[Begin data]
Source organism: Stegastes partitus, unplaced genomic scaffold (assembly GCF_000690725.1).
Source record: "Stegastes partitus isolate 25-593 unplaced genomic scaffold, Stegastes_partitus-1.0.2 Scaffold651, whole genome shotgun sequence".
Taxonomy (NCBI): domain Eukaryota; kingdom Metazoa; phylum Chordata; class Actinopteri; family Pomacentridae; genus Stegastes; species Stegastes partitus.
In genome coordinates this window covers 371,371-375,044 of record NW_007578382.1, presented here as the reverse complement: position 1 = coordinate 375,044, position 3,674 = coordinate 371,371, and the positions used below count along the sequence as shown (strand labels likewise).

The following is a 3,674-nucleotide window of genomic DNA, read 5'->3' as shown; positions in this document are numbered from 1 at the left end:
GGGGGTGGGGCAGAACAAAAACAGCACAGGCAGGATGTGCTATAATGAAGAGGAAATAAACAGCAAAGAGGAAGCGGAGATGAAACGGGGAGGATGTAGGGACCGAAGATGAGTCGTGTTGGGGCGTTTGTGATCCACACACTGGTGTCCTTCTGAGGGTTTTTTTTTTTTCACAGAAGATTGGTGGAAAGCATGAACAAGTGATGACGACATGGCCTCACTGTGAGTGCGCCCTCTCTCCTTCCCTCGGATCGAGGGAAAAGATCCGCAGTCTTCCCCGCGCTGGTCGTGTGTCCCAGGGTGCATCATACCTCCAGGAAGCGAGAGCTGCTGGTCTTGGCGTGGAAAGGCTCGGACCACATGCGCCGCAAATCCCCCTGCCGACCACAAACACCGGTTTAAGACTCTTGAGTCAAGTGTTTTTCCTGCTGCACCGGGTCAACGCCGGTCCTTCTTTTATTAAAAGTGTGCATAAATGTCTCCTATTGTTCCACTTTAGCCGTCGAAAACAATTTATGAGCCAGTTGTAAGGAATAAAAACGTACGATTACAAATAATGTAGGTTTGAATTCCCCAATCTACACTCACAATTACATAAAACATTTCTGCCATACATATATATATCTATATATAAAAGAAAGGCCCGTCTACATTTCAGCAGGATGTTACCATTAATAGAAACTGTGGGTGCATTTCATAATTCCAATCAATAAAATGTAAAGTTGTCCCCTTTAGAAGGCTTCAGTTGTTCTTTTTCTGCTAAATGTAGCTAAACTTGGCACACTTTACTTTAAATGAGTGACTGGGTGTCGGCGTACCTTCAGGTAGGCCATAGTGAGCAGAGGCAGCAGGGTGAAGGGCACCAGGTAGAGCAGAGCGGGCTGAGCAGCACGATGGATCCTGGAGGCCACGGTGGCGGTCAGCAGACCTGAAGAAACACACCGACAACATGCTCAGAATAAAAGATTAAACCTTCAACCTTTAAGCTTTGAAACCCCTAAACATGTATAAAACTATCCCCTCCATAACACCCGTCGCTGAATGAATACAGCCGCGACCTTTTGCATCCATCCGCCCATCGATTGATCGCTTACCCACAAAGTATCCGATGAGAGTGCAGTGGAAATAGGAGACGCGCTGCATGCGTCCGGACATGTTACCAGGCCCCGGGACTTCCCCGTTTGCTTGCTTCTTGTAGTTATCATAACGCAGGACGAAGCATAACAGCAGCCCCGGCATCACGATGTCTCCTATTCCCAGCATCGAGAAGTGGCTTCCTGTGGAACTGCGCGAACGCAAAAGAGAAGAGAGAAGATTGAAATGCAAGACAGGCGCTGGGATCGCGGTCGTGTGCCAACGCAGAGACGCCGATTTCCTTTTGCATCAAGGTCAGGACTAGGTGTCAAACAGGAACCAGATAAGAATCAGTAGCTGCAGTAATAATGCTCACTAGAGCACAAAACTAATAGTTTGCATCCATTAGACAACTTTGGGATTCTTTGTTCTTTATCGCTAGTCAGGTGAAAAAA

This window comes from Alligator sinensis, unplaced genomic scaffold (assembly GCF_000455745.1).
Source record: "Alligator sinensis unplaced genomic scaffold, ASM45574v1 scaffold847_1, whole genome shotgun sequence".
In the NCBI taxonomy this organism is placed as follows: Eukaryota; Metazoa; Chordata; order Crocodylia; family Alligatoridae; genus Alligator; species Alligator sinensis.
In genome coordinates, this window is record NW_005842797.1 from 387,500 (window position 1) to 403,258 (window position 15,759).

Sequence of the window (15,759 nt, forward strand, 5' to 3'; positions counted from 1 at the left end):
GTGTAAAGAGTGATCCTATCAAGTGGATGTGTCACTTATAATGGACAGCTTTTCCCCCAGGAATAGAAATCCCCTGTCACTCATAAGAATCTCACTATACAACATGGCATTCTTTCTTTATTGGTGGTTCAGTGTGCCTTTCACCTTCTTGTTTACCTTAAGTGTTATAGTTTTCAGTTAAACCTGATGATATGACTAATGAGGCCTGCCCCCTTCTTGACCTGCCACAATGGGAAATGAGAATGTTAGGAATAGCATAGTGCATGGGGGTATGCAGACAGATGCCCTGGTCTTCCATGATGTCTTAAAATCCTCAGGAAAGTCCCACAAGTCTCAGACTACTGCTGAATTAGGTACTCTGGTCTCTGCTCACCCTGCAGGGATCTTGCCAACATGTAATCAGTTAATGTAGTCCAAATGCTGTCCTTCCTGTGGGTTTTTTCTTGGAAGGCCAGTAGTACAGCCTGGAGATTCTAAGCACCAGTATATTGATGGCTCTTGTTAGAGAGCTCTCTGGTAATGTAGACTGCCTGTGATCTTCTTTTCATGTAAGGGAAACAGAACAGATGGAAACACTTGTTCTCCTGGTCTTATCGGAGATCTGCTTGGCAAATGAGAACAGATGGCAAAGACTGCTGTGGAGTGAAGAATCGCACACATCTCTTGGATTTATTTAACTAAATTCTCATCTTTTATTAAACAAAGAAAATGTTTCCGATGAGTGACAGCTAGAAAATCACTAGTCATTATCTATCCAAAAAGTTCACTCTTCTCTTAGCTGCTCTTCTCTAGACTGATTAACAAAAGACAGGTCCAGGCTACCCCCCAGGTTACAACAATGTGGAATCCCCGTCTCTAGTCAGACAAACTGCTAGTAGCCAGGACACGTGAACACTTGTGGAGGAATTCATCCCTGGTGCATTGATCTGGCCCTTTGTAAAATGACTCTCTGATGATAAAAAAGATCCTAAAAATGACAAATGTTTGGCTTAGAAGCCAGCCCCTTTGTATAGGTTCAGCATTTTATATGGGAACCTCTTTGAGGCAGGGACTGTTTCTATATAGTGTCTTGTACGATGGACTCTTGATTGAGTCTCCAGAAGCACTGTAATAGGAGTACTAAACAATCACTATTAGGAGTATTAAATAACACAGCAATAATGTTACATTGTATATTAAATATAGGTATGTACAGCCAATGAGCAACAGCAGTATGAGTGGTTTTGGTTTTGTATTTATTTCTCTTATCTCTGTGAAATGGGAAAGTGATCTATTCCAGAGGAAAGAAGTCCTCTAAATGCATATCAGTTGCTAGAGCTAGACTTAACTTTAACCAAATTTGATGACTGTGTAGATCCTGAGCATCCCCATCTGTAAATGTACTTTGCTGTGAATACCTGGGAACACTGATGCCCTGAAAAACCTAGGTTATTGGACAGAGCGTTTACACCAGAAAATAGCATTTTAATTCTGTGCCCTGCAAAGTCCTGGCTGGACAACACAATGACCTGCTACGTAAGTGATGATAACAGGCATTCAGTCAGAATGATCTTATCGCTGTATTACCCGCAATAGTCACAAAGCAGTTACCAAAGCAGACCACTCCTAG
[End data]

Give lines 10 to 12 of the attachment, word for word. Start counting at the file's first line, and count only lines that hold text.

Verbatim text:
In genome coordinates, this window is record NW_005842797.1 from 387,500 (window position 1) to 403,258 (window position 15,759).

Sequence of the window (15,759 nt, forward strand, 5' to 3'; positions counted from 1 at the left end):
GTGTAAAGAGTGATCCTATCAAGTGGATGTGTCACTTATAATGGACAGCTTTTCCCCCAGGAATAGAAATCCCCTGTCACTCATAAGAATCTCACTATACAACATGGCATTCTTTCTTTATTGGTGGTTCAGTGTGCCTTTCACCTTCTTGTTTACCTTAAGTGTTATAGTTTTCAGTTAAACCTGATGATATGACTAATGAGGCCTGCCCCCTTCTTGACCTGCCACAATGGGAAATGAGAATGTTAGGAATAGCATAGTGCATGGGGGTATGCAGACAGATGCCCTGGTCTTCCATGATGTCTTAAAATCCTCAGGAAAGTCCCACAAGTCTCAGACTACTGCTGAATTAGGTACTCTGGTCTCTGCTCACCCTGCAGGGATCTTGCCAACATGTAATCAGTTAATGTAGTCCAAATGCTGTCCTTCCTGTGGGTTTTTTCTTGGAAGGCCAGTAGTACAGCCTGGAGATTCTAAGCACCAGTATATTGATGGCTCTTGTTAGAGAGCTCTCTGGTAATGTAGACTGCCTGTGATCTTCTTTTCATGTAAGGGAAACAGAACAGATGGAAACACTTGTTCTCCTGGTCTTATCGGAGATCTGCTTGGCAAATGAGAACAGATGGCAAAGACTGCTGTGGAGTGAAGAATCGCACACATCTCTTGGATTTATTTAACTAAATTCTCATCTTTTATTAAACAAAGAAAATGTTTCCGATGAGTGACAGCTAGAAAATCACTAGTCATTATCTATCCAAAAAGTTCACTCTTCTCTTAGCTGCTCTTCTCTAGACTGATTAACAAAAGACAGGTCCAGGCTACCCCCCAGGTTACAACAATGTGGAATCCCCGTCTCTAGTCAGACAAACTGCTAGTAGCCAGGACACGTGAACACTTGTGGAGGAATTCATCCCTGGTGCATTGATCTGGCCCTTTGTAAAATGACTCTCTGATGATAAAAAAGATCCTAAAAATGACAAATGTTTGGCTTAGAAGCCAGCCCCTTTGTATAGGTTCAGCATTTTATATGGGAACCTCTTTGAGGCAGGGACTGTTTCTATATAGTGTCTTGTACGATGGACTCTTGATTGAGTCTCCAGAAGCACTGTAATAGGAGTACTAAACAATCACTATTAGGAGTATTAAATAACACAGCAATAATGTTACATTGTATATTAAATATAGGTATGTACAGCCAATGAGCAACAGCAGTATGAGTGGTTTTGGTTTTGTATTTATTTCTCTTATCTCTGTGAAATGGGAAAGTGATCTATTCCAGAGGAAAGAAGTCCTCTAAATGCATATCAGTTGCTAGAGCTAGACTTAACTTTAACCAAATTTGATGACTGTGTAGATCCTGAGCATCCCCATCTGTAAATGTACTTTGCTGTGAATACCTGGGAACACTGATGCCCTGAAAAACCTAGGTTATTGGACAGAGCGTTTACACCAGAAAATAGCATTTTAATTCTGTGCCCTGCAAAGTCCTGGCTGGACAACACAATGACCTGCTACGTAAGTGATGATAACAGGCATTCAGTCAGAATGATCTTATCGCTGTATTACCCGCAATAGTCACAAAGCAGTTACCAAAGCAGACCACTCCTAG